This is a guest post by Andrew Betts
.300 Remington – Walmart Defense Ammo?
I load my carry pistol and home defense rifle with premium ammunition but one of the things that really fascinates me is affordable ammunition that also has good terminal effect. If you want to set aside some ammunition for natural disasters, riots, economic collapse, etc. you probably want a lot of ammo, but you also want it to perform well. If you’re not particularly wealthy, you may be looking for a good balance of cost and performance. This intersection is what interests me.
Remington .300 Blackout 120 gr OTFB (open tip, flat base) is available at Walmart for about $16 for a box of 20, which is 80 cents a round. That wouldn’t be a very good price if we were talking about .223 FMJ, but .300 Blackout is more expensive than .223 and defense oriented .300 Blackout can be $1.50 per round or more.
If this can also produce performance that is better than simple FMJ, it would be a decent balance of cost and performance.
When we analyze rifle ammunition to determine whether it is suitable for defense, the first question to ask is whether it meets the 12” minimum penetration standard. If it fails to penetrate at least 12” we can immediately dismiss it. If it can’t reliably reach vital organs after passing through a limb and striking the torso at an oblique angle, it is not suitable for defense. This load definitely meets that standard.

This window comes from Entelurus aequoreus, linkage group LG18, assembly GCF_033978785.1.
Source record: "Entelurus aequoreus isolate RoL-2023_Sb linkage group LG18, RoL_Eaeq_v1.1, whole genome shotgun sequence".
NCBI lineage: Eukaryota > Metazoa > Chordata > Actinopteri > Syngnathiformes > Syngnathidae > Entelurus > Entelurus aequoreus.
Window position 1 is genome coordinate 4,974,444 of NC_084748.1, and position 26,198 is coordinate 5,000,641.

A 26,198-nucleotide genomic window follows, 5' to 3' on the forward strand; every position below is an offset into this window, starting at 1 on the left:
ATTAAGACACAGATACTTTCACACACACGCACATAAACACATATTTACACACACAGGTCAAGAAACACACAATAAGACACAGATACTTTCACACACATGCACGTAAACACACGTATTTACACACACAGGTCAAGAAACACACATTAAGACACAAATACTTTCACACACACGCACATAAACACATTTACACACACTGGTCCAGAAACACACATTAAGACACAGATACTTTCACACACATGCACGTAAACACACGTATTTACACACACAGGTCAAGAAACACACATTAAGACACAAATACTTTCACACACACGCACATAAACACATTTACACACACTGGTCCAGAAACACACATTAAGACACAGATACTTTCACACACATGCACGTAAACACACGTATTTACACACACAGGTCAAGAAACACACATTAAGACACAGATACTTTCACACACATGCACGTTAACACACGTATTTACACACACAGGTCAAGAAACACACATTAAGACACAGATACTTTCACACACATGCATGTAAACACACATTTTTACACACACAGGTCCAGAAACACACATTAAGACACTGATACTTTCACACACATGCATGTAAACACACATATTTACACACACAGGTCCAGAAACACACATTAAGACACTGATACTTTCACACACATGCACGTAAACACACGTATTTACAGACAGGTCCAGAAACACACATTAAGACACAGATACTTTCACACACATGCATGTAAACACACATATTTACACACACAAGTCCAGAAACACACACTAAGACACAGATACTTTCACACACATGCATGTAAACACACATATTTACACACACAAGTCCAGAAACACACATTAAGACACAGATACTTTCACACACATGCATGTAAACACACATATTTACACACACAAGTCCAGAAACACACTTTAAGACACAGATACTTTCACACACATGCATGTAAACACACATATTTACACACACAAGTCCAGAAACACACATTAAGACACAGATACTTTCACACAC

The next factor that we consider is the degree of tissue disruption it produces. Rifle ammunition may expand or fragment as a mechanism of dispersing energy into the target. Open tip, lead core ammunition usually does not expand and this case appears no different. It did yaw (turn sideways) and it did fragment. While fragmentation is usually not desired in a pistol bullet, it is useful in a bullet that exceeds 2,000 fps. These higher velocity bullets create a large temporary stretch cavity that exceeds the elastic limit of tissue and causes tearing. The myriad of tiny fragments from a rifle bullet can aid the tearing and make the wound much worse.
The last major factor that we look at is the “neck” seen in the gel. This is the region of relatively undisturbed tissue before the bullet yaws, fragments, or expands. In this case, the neck was nearly four inches long. That point is what separates this load from premium defense ammunition. That high quality, $1.50 – $2.00 per round defense ammunition will typically show virtually no neck. In this case, the neck is fairly long, but not so long as to be likely to have exited the target before upset begins. While it is not ideal, the neck length does not disqualify this load, either.
When all the factors are examined and in light of the price of this ammunition, this would make an excellent choice to purchase in bulk for a rainy day. Of course, there are many other loads that either perform better or cost less and you are the only one who can determine the best intersection of cost and performance.
As always, training and mindset are more important than any other factor. If you have the will to win and the skillset to get the job done, that will go much farther than the best bullet.
Andrew Betts served with the Arizona National Guard for over 12 years, including a tour to Afghanistan. Visit his YouTube Channel for more great shooting information.